Isla Fisher calls out social media for ‘threatening our planet and democracy’

Isla Fisher calls out social media for ‘threatening our planet and democracy’ in advance of ‘Godmothered’ release on Disney Plus

The new Christmas-themed film Godmothered is set to be released on Disney Plus on Dec. 4, but one of the film’s stars, Isla Fisher, feels strongly about the impacts around social media and the concept of “going viral,” one of the themes addressed in the film.

“I think social media, just as a platform, has to just be rethought in a major way,” Fisher said bluntly at a virtual press conference for the film. “It’s spreading conspiracy and hate and lies, and it’s threatening our planet and democracy, and the publishers should abide by…basic practices and standards and not be spreading nonsense, and being a platform for hate groups to join up.”

“I’m a big believer now that we’re on a precipice, we need to get in involved and…stop these big corporations changing the way we all think.”

Fisher’s character in Godmothered, Mackenzie, works at a local news station in Boston and her boss Grant, played by Utkarsh Ambudkar, loves a sensational news story. Mackenzie ends up meeting Eleanor (Jillian Bell), a young fairy godmother-in-training who is on a mission to show that there is still a place for fairy godmothers in the world. Eleanor finds a letter Mackenzie wrote as a 10-year-old and tracks her down to help bring her happiness, only to discover she is now a 40-year-old single mother who lost her husband years earlier.

Jillian Shea Spaeder and Willa Skye play Fisher’s two daughters in Godmother, but Spaeder in particular, has a bit of a different perspective on social media.

“Having grown up on social media though, I can say it is a negative space but also has this beautiful light to it where I’ve seen a lot of people my age and younger who are getting very involved in big topics they should be involved in,” the 18-year-old actor said. “It can be so negative but it also has this beautiful thing that none of us would have ever gotten to experience without it.”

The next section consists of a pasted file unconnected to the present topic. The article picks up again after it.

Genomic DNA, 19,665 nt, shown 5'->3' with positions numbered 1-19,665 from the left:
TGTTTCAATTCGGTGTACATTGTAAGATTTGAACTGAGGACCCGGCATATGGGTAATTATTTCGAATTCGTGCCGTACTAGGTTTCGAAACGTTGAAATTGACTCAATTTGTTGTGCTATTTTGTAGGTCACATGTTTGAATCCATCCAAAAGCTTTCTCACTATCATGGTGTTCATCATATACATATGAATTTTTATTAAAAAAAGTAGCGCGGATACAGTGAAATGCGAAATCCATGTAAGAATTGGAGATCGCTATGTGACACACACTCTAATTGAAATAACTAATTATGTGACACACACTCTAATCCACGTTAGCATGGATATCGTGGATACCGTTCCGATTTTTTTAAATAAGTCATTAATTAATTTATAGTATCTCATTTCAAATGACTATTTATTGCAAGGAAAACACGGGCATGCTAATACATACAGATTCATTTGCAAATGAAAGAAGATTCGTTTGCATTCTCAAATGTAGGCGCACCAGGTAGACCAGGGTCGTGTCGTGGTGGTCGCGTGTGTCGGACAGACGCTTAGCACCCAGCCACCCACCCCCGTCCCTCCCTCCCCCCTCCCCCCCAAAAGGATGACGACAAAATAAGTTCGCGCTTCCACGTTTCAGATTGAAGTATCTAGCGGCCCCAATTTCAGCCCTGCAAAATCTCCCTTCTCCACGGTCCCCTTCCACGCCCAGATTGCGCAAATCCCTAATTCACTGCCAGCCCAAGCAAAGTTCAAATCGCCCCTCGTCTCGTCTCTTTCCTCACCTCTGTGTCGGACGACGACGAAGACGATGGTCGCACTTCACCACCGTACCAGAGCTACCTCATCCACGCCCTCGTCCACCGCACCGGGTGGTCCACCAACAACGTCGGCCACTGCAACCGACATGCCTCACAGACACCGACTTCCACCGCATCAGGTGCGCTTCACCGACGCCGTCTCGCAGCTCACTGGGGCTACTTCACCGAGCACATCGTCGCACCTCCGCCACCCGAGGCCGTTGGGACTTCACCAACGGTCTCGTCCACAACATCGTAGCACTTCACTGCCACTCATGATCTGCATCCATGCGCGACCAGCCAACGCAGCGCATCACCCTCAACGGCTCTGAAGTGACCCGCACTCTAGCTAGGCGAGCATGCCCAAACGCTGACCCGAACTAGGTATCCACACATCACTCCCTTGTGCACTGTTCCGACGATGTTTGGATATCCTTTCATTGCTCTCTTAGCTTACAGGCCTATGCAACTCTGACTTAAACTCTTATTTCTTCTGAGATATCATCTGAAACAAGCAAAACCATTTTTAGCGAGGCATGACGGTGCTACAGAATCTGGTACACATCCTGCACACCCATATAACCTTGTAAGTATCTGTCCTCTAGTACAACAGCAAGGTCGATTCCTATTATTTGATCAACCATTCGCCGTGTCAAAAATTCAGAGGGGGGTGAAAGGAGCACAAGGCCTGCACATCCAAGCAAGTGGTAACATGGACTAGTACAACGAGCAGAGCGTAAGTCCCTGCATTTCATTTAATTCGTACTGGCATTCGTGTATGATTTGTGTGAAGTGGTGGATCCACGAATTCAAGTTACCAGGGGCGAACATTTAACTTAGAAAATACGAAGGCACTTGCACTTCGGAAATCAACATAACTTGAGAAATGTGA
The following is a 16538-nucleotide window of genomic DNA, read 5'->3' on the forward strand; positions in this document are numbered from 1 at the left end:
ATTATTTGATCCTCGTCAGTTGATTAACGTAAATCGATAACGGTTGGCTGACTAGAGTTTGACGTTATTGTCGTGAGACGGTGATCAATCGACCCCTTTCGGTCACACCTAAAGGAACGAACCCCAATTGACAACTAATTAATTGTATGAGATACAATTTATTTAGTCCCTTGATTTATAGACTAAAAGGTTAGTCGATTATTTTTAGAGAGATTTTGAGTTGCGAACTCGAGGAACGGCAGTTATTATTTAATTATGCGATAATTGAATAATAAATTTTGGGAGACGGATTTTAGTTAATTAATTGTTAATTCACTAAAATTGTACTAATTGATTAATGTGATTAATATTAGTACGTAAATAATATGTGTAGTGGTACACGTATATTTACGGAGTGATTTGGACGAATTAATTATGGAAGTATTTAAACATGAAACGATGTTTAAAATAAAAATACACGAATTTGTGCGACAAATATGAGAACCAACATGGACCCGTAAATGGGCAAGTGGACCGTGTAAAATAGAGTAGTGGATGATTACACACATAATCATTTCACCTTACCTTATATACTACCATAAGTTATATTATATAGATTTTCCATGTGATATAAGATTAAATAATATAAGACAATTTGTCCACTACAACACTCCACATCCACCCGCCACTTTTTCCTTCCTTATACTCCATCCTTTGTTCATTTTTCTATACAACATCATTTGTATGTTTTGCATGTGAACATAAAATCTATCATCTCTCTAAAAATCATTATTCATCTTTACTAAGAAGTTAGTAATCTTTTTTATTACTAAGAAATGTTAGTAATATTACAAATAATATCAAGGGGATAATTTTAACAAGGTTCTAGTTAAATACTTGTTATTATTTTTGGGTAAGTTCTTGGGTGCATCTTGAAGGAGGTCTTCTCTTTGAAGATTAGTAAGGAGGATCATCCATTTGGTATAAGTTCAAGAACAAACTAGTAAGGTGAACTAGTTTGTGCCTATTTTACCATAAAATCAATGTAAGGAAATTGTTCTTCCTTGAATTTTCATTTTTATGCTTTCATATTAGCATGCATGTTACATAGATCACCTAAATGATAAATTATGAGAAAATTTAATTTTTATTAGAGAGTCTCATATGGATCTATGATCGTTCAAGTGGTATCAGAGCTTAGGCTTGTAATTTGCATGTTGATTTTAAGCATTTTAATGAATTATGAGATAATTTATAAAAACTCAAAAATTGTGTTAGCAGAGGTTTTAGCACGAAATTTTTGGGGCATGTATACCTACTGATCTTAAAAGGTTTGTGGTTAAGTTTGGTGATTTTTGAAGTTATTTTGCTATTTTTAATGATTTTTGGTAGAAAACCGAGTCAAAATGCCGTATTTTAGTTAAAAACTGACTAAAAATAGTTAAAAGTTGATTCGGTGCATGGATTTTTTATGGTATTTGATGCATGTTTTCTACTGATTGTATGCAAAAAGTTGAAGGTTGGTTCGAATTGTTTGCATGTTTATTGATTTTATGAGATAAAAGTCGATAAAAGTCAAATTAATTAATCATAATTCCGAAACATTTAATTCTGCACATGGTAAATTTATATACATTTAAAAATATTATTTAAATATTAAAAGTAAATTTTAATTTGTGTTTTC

Aside from the more serious topics underscored in the film, Bell said it was a dream of hers to play a Disney character with magical powers dressed in a giant pink ballgown.

“I mean, who doesn’t grow up wanting to be a Disney princess?” she said. “I’d always been looking for some kind of a magical being to play because my goal in life was to play a witch, and this is the closest I’ve ever gotten to it.”

“This was definitely a goal,…I’m still blown away that I got the part and got to act amongst all these people.”

Bell actually went to a bridal store and tried on a number of different bridal dresses as part of the creation of her costume, which she wears throughout the film.

“I remember seeing other women there that were trying on dresses to be married, and they were looking at me, and I was in the poofiest thing falling out of the dressing room, and they were all like ‘congratulations,’” the actor said.

Godmothered also features the iconic Emmy-winner Jane Curtin as Moira, the headmistress who wrote the book on “godmothering” and is training Eleanor. Curtin is actually from the Boston area so she particularly enjoyed working in the city where it felt like she was “going home.”

Santiago Cabrera is a kind of “Prince Charming” character, a departure from his recent role in Big Little Lies, but it’s the unconventional storyline for his character that drew the actor to the role.

“You always wanna change things up but I also like that it wasn’t your typical prince,” Cabrera said at the virtual press conference. “He was the guy who’s like a serious journalist who wanted to report important stories and good news, and he’s in this like last in the ratings,…sensationalist morning show, being abused by his boss.”

The cast also sounded off on their favourite Disney movie, with Cabrera picking WALL-E and Bell picking Lady and the Tramp. Artemis Pebdani (It’s Always Sunny in Philadelphia), who plays Mackenzie’s coworker at the news station, chose a Disney classic, Beauty and the Beast.

Fisher hopes that people who watch this film, particularly young girls, learn that “happy ever after doesn’t necessarily include a castle, a prince, and a dress.”

“Obviously a lot of the fairytale stories are a little bit offensive,” Fisher said. “They’re pushing a certain type of male, being rescued by a Prince or a woman without a mother, an abandoned woman, or a woman as a witch, as a stepmother.”

“As a parent, they don’t necessarily match my ideals. So, I’ve always sort of reform them and restructure them, and I’ve always exchanged words like beautiful for good or smart… I think that’s what all kind of modern moms do…we’re just trying to subvert the stereotypes that are there because they’re so old.

Curtin believes in a similar message for the film, stressing that “it’s not 1860 anymore.”

“Happily-ever-after is what you want, it’s what you believe and it’s a goal that you can achieve on your own,” Curtain said. “It’s reliant on you and your spirit, and I think that that’s really something that we all have to remember is that we are capable of such amazing things and such positive things for ourselves and for others, and that’s happily ever after.”

Godmothered will be available for streaming on Disney+ on Dec. 4


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